Featuring an unpredictable family drama and an emotional road trip down the life with Autism, Tony Goldwyn’s latest film stars Bobby Cannavale, Rose Byrne, and Robert De Niro as three adults with differing views on what’s best for one special boy, Ezra. Stand-up comedian Max from New Jersey (Cannavale) recounts stories of everyday chaos, particularly focusing on his son, Ezra (William A. Fitzgerald), who has autism. William Fitzgerald, who portrays Ezra, is autistic in real life, so his performance in the film was amazing and was as real as it gets.

Autism spectrum disorder (ASD) is a neurological and developmental disorder that affects how people interact with others, communicate, learn, and behave

Precocious and impulsive, Ezra has been reading The New York Times since the age of five, but his unpredictable behavior often leads to trouble and sometimes endangers himself and others. At one point a doctor recommends that Ezra be sent to a special school and be medicated, and this is where the movie turns into one rollercoaster road trip as Max as a Father has to do what is best for his son.

Ezra Review

They’re all on their way to Los Angeles and “Jimmy Kimmel Live!,” where Max has been scheduled for an appearance after Jimmy watched a video of Max experiencing a breakdown over Ezra during a performance. The movie appears to be leading to a touching ending, but it’s not what you’d expect. However, the true integrity of “Ezra,” which makes it a sincere film despite some clichéd elements, is its message about supporting children with special needs – there’s no easy solution. It’s about embracing them for who they are and revealing who you are to them.

Tony Spiridakis crafted an outstanding screenplay that was greatly enhanced by his personal experience of raising his own neurodivergent sons, resulting in a nicely masterful script that truly made the movie enjoyable. As the autistic community wisely puts it, “when you have met one autistic person, you have met one Autistic person,” which also holds true for those who consider themselves neurotypical. Ultimately, we are all unique individuals, yet more similar than we are different and this is portrayed perfectly in this film.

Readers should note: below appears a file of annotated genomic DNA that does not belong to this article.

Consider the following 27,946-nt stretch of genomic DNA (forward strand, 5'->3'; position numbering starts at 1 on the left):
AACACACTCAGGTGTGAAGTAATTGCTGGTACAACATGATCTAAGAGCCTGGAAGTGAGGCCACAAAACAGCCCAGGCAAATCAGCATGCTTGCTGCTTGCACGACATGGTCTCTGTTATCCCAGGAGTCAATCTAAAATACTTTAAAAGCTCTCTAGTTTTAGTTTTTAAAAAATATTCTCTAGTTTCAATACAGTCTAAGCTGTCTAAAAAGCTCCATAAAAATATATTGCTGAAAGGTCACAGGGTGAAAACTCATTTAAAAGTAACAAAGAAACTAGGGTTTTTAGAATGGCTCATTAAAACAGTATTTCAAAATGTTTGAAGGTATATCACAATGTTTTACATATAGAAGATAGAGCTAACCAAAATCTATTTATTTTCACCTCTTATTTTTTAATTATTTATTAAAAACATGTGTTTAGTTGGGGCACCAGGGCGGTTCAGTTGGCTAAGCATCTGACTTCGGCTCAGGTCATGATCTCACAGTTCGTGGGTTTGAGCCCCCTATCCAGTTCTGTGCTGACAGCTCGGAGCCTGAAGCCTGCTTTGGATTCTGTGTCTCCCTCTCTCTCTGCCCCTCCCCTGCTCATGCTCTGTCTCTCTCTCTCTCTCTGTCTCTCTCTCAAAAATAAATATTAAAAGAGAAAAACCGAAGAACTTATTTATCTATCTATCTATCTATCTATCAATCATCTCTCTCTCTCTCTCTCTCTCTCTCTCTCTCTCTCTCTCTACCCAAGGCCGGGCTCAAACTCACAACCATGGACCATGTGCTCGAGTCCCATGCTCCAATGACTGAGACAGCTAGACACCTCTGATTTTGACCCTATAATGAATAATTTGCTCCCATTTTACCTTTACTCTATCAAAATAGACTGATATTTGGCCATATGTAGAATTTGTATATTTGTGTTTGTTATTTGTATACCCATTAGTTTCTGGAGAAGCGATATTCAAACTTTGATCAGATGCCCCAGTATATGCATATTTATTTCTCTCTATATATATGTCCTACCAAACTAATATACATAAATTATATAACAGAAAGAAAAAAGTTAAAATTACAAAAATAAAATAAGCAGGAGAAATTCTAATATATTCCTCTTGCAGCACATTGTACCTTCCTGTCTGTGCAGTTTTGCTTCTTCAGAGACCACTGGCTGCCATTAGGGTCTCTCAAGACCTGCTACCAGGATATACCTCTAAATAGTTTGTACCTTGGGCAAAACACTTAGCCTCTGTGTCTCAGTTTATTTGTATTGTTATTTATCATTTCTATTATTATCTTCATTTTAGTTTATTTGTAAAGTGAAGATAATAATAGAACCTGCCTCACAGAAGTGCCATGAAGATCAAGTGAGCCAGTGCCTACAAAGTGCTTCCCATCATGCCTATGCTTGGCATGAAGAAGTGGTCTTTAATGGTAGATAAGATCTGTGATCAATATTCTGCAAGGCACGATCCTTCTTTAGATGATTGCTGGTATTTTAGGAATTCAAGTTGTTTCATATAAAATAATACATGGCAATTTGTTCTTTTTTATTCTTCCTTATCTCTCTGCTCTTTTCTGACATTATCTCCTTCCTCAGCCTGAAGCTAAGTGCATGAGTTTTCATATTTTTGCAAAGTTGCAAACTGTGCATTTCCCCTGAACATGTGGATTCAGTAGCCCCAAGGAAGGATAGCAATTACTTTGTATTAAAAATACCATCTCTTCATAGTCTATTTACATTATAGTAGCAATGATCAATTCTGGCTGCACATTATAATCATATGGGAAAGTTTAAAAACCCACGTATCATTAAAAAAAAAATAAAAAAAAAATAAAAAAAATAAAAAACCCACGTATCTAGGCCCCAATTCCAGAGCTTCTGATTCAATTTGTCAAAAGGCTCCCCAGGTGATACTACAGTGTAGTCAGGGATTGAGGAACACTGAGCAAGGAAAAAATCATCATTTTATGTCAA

Anyone who is human and still has empathy can relate to this movie on some level, parents, grandparents have been through the tough choices, and this film really helped me understand just one version of life with autism and the struggles of parenting with the disorder, Ezra has given me a new respect for those who deal with this on a daily basis. I highly recommend you watch the film, not only for the moving story, but as a form of education as we all need to be the best we can be, and Ezra will help us all do that.

Ezra releases in cinemas this Friday, 31 May 2024.



Ezra is Rated 16 L P V


Directors: Tony Goldwyn

Cast: Bobby Cannavale, Rose Byrne, Vera Farmiga, Whoopi Goldberg, Rainn Wilson, Tony Goldwyn, William Fitzgerald, Robert De Niro

Rating: 16 L P V

Genres: Drama, Comedy

Distributor(s): Bleecker Street

Music: Carlos Rafael Rivera

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